Communicative language, one of the most important qualities distinguishing humans from other species of animal, involves a Gordian knot of intertwined neural systems within the brain. Only recently have we begun to unravel these systems with the advent of imaging and measuring techniques that can coax out language's patterns of activation. In the process, the study of inner structures of the mind has enjoined with the theories of its outer workings, especially in relation to the field of linguistics. Because language theorists were hitherto limited to observing the output of a 'black box' and deriving its workings based only upon those external signs, competing hypotheses concerning the fundament of communication have remained untested. The tools and expertise of neurology have begun to remove this obstacle, affording linguists the opportunity to open the lid of the black box and finally get a sense of what lays within.
Sin → sinned,
Win → winned
A recent study by Ullman et. al. (2005) has used this method of neuroscientific study to provide evidence for the dual-system theory of morphology. The dual-system theory addresses the question of the interaction between the lexicon—memorized parings of vocal or visual utterance and meaning commonly known as 'words—'and grammar—the system of rules that predictably builds lexical forms into composite words, phrases, and sentences that communicate complex meanings.
The examples of this phenomenon are diverse; English indicates a third-person subject of a verb by the suffix -s (as in 'Jane walk-s'), Arabic prefaces nouns with the syllable al- as an equivalent to 'the' (as in al-Jazeera)*, and Japanese negates an adjective by changing its final syllable to -kunai. There are exceptions, however, to the rules governing lexicon/grammar interface in every language. For example, the past tense of the verb 'to sing' is not 'singed,' but 'sang.'
The dual-system theory proposes that lexicon and grammar are processed in different regions of the brain, with basic forms of words stored in declarative memory localized to the temporal and temporal-parietal regions of the left hemisphere, and the rules governing their modification stored in non-declarative memory localized to the left frontal cortex and especially Broca's area. Irregular forms are given their own places within the lexicon, allowing them to override the application of regular grammatical rules.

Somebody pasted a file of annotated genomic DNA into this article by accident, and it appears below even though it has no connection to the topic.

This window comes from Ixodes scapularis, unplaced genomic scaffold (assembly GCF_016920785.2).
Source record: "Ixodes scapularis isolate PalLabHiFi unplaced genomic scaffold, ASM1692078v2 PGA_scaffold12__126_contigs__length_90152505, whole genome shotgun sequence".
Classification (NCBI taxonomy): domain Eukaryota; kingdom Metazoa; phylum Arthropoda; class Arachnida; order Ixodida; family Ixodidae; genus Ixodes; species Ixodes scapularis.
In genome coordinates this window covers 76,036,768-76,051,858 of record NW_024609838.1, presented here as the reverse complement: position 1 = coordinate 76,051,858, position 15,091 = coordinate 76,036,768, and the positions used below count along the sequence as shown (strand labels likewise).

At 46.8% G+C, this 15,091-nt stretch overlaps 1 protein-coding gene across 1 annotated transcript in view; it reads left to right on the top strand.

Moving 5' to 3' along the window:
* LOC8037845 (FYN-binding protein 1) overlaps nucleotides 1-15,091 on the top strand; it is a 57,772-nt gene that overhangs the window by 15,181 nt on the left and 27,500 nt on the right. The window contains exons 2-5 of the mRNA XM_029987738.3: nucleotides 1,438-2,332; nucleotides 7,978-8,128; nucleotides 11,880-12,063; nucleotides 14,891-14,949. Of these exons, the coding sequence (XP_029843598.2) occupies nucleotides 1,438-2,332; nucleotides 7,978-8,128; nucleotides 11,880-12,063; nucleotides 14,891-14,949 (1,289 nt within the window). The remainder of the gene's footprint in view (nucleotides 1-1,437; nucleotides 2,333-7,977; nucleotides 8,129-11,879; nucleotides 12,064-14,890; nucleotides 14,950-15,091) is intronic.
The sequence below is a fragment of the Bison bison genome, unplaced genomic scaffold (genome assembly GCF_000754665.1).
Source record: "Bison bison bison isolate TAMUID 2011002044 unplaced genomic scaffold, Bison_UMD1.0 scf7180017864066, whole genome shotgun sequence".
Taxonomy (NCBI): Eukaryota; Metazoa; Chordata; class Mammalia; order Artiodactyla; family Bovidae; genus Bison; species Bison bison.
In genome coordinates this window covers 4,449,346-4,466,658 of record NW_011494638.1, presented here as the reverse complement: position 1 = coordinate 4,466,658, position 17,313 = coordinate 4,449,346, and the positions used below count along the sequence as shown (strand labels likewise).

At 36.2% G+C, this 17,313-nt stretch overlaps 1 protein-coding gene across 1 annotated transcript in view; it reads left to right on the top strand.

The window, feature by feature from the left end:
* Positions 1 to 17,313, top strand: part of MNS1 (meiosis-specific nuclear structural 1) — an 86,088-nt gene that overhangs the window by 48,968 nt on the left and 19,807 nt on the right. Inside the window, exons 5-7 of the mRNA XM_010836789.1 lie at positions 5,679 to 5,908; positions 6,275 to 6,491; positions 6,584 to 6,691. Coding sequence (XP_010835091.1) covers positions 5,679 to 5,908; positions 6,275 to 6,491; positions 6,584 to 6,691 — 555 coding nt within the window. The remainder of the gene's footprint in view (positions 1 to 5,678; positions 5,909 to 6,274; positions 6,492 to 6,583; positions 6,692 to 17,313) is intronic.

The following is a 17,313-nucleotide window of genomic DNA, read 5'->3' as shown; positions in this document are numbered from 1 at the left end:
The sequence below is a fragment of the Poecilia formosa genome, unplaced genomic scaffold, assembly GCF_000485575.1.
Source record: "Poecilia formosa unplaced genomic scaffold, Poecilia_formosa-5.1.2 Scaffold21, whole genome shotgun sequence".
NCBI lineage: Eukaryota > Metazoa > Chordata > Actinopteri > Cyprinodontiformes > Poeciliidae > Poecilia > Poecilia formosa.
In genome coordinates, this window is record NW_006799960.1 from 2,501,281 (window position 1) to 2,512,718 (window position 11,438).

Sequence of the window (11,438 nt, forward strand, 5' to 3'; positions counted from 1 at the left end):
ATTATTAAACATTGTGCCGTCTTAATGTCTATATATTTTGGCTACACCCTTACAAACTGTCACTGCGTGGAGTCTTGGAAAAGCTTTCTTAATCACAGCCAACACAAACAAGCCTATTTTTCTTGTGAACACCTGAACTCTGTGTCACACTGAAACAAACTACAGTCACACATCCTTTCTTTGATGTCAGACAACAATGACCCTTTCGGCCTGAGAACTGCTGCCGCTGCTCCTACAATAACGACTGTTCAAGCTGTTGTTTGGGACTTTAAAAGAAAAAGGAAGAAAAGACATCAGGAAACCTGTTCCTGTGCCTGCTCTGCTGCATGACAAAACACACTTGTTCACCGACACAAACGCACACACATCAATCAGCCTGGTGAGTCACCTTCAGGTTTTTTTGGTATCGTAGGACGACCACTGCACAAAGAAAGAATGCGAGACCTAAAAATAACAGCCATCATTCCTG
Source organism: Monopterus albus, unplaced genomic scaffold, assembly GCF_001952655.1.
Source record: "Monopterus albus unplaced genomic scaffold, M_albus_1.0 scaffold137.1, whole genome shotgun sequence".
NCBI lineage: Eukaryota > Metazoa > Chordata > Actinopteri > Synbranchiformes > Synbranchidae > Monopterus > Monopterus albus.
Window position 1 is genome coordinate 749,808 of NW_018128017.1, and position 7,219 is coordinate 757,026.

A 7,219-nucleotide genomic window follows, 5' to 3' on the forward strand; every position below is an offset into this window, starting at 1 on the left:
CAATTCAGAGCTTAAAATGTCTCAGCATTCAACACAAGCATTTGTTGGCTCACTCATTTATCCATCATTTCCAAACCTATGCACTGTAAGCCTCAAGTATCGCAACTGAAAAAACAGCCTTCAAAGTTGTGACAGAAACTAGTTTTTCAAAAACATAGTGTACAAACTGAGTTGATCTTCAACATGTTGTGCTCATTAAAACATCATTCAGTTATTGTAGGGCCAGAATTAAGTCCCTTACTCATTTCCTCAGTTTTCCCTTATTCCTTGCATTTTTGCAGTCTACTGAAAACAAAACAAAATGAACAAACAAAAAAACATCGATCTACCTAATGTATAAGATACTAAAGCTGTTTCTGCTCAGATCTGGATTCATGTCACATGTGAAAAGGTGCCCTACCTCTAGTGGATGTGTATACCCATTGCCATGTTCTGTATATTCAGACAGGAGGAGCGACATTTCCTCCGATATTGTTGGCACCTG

In his book Words and Rules (1999), Steven Pinker proposes that this double-dissociation allows quicker mental access to irregular words, sidestepping the process of taking the word from the lexicon and determining the correct rule to apply to it. Since irregular words are generally used more frequently than their regular counterparts, double dissociation would bridge the gap between the necessities of consistent grammar and fluid speech.
Words and Rules? Or just Words and Statistics?
Contrasting with this explanation is the single-system theory, which proposes that language depends upon a single computational system without localization of specific functions, depending upon statistical interactions within a neural network to produce grammar and lexicon in speech. Ullman et al. sought to provide evidence for localization in order to support the dual-system theory and erode the basis of the single-system theory. They interviewed two sets of aphasics—patients who have suffered speech impairment due to brain damage. Eleven non-fluent aphasics, characterized by damage to the left frontal cortex and speech lacking grammatical coherency, were compared to nine fluent aphasics, characterized by damage to the temporal and temporal-parietal cortices and difficulty retrieving content words in speech, in addition to sixteen cognitively unimpaired subjects.